Indiana State Federation of Colored Women's Clubs, also known as the Minor House, is a historic National Association of Colored Women's Clubs clubhouse in Indianapolis, Indiana. The two-and-one-half-story "T"-plan building was originally constructed in 1897 as a private dwelling for John and Sarah Minor; however, since 1927 it has served as the headquarters of the Indiana State Federation of Colored Women's Clubs, a nonprofit group of African American women. The Indiana federation was formally organized on April 27, 1904, in Indianapolis and incorporated in 1927. The group's Colonial Revival style frame building sits on a brick foundation and has a gable roof with hipped dormers. It was listed on the National Register of Historic Places in 1987.
Thomas Sylvester Riley was an American lawyer, politician, and businessperson who was based in West Virginia. Riley was the state's eleventh attorney general from March 4, 1893, until March 3, 1897.
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The Woman's Club of Topeka was named as an entity in 1916 but has earlier roots. Its building, located just one-half block west of the Kansas State Capitol and completed in 1925, was listed on the National Register of Historic Places in 1982.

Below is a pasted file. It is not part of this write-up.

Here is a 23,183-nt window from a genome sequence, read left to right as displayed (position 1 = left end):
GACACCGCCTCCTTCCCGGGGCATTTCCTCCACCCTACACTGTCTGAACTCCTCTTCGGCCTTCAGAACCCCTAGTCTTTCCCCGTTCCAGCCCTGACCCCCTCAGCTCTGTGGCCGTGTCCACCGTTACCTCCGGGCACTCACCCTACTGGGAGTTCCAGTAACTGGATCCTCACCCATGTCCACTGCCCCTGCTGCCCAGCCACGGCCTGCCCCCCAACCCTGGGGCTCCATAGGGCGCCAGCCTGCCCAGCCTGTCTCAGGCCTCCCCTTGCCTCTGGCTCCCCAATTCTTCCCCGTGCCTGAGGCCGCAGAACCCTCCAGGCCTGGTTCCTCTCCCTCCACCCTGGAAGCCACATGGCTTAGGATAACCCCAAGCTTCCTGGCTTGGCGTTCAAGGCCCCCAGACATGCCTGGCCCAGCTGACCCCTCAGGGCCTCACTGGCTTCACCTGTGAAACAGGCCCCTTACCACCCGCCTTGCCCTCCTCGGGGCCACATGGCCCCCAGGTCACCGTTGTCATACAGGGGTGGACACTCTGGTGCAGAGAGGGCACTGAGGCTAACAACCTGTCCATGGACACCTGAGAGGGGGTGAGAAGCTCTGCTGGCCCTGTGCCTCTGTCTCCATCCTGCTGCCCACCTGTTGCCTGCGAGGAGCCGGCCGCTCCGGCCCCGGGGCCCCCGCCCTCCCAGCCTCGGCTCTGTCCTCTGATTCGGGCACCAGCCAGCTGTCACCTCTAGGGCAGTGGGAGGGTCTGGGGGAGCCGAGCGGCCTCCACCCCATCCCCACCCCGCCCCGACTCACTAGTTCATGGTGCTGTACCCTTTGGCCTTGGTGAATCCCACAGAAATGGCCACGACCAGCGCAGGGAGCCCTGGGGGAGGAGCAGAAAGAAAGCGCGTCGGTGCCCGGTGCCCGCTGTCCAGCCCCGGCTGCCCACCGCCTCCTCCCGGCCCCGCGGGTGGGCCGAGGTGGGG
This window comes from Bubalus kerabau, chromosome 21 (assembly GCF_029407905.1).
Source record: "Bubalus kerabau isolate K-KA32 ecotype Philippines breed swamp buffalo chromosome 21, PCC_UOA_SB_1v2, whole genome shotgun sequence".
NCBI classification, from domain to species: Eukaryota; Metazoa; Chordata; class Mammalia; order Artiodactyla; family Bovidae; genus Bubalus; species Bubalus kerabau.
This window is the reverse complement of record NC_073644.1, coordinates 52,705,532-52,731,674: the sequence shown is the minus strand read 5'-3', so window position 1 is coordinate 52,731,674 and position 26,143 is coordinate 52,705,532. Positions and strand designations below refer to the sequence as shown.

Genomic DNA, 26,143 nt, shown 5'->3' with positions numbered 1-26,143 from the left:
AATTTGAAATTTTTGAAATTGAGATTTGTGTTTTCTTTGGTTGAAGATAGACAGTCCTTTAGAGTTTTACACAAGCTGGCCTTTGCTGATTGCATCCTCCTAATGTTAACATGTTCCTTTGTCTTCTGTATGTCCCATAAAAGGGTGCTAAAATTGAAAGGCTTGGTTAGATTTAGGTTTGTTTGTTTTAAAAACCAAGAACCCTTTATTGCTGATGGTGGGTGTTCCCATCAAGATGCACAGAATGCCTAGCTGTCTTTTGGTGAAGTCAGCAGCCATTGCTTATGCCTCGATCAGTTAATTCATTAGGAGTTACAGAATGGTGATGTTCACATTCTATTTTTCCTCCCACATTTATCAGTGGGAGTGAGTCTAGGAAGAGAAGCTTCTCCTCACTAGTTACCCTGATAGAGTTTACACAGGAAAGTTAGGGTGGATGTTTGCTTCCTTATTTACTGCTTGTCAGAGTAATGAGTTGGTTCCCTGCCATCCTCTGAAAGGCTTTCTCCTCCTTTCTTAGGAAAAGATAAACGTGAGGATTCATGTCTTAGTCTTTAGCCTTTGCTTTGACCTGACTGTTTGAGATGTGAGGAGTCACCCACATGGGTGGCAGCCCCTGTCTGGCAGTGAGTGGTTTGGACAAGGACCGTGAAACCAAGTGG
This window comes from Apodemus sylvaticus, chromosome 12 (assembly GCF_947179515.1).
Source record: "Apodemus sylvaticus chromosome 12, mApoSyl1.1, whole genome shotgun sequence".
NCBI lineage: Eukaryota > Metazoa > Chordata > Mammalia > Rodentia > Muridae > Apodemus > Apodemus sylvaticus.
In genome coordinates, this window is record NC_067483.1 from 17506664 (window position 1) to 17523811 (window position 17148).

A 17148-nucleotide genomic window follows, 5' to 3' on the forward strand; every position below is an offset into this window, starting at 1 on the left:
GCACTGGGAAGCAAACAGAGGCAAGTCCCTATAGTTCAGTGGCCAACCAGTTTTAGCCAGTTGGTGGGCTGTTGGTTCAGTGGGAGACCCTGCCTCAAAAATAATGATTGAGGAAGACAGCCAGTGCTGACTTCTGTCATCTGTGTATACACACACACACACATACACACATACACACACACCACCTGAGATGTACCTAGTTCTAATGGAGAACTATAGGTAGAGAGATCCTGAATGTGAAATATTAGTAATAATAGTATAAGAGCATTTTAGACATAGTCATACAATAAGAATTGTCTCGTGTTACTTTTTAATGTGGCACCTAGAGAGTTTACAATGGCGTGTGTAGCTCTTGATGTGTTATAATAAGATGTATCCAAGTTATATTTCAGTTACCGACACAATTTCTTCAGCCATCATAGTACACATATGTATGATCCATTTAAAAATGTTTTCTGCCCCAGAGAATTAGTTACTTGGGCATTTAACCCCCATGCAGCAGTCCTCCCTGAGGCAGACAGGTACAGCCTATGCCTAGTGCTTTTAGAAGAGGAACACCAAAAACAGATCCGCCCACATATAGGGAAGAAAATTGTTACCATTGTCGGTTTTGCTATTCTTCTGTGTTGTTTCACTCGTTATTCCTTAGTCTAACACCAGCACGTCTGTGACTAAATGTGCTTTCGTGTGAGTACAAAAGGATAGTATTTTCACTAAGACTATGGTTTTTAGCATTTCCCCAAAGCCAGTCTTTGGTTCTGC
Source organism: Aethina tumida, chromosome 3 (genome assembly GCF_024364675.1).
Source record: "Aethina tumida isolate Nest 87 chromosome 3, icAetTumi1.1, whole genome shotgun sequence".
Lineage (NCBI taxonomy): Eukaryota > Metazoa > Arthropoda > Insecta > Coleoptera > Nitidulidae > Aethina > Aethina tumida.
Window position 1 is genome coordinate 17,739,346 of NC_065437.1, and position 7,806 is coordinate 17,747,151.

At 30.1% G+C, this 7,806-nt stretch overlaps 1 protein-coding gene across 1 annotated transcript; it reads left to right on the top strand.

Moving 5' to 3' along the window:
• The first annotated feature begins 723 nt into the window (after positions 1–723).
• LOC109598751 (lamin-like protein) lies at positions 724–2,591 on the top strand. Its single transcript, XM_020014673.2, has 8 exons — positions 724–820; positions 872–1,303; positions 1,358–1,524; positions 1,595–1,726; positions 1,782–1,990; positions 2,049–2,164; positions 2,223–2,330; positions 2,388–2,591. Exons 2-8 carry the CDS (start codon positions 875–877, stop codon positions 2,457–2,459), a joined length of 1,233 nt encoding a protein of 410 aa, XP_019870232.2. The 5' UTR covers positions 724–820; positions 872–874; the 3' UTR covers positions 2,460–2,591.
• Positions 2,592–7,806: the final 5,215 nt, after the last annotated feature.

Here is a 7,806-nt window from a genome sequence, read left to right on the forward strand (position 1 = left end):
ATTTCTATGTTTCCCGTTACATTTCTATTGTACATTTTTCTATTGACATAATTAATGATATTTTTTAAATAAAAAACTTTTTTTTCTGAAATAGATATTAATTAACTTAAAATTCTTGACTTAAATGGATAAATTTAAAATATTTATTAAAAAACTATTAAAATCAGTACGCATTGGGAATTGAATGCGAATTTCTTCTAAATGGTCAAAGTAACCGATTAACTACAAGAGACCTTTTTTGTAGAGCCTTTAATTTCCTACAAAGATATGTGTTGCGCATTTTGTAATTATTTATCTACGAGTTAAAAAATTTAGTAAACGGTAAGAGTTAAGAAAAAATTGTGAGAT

The Woman's Club of Olympia was founded in Olympia, Washington, United States, in 1883. It is one of the oldest woman's club on the West Coast. Founding members included Mehitable Elder, Pamela Case Hale, Mary Hartsock, Janet Moore, Phebe Moore, Mary Shelton, Ella Stork, Abbie Howard Hunt Stuart, and Sarah E. Whitney. Its first president, Mrs. A.H.H. Stewart, a college graduate and a veteran of the Women's Club in Boston, was a "driving force" in the club's organization and was known as the "Mother of Women's Clubs" for having founded other clubs, too.
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The West Virginia Equal Suffrage Association (WVESA) was an organization formed on November 29, 1895, at a conference in Grafton, West Virginia. This conference and the subsequent annual conventions were an integral part of the National American Woman Suffrage Association's Southern Committee's work to reach into previously under-represented areas for supporting the women's suffrage movement. The WVESA relied not only on the national association but also worked together with activists from the state's chapter of the Woman's Christian Temperance Union, state chapter of the General Federation of Women's Clubs, and the clubs affiliated with the National Association of Colored Women's Clubs to win the right to vote. Though they lost in a landslide the 1916 referendum to amend the state's constitution for women's suffrage, the group provided the strong push for ratifying the federal amendment in spring 1920 that led to West Virginia becoming the thirty-fourth of the thirty-six states needed. That fall, West Virginia women voted for the first time ever, and the WVESA transformed itself into the League of Women Voters of West Virginia.
Anna Beulah Boyd Ritchie was a founding member of the Fairmont Woman Suffrage Club, third president of the West Virginia Equal Suffrage Association, and officer in the West Virginia Woman's Christian Temperance Union.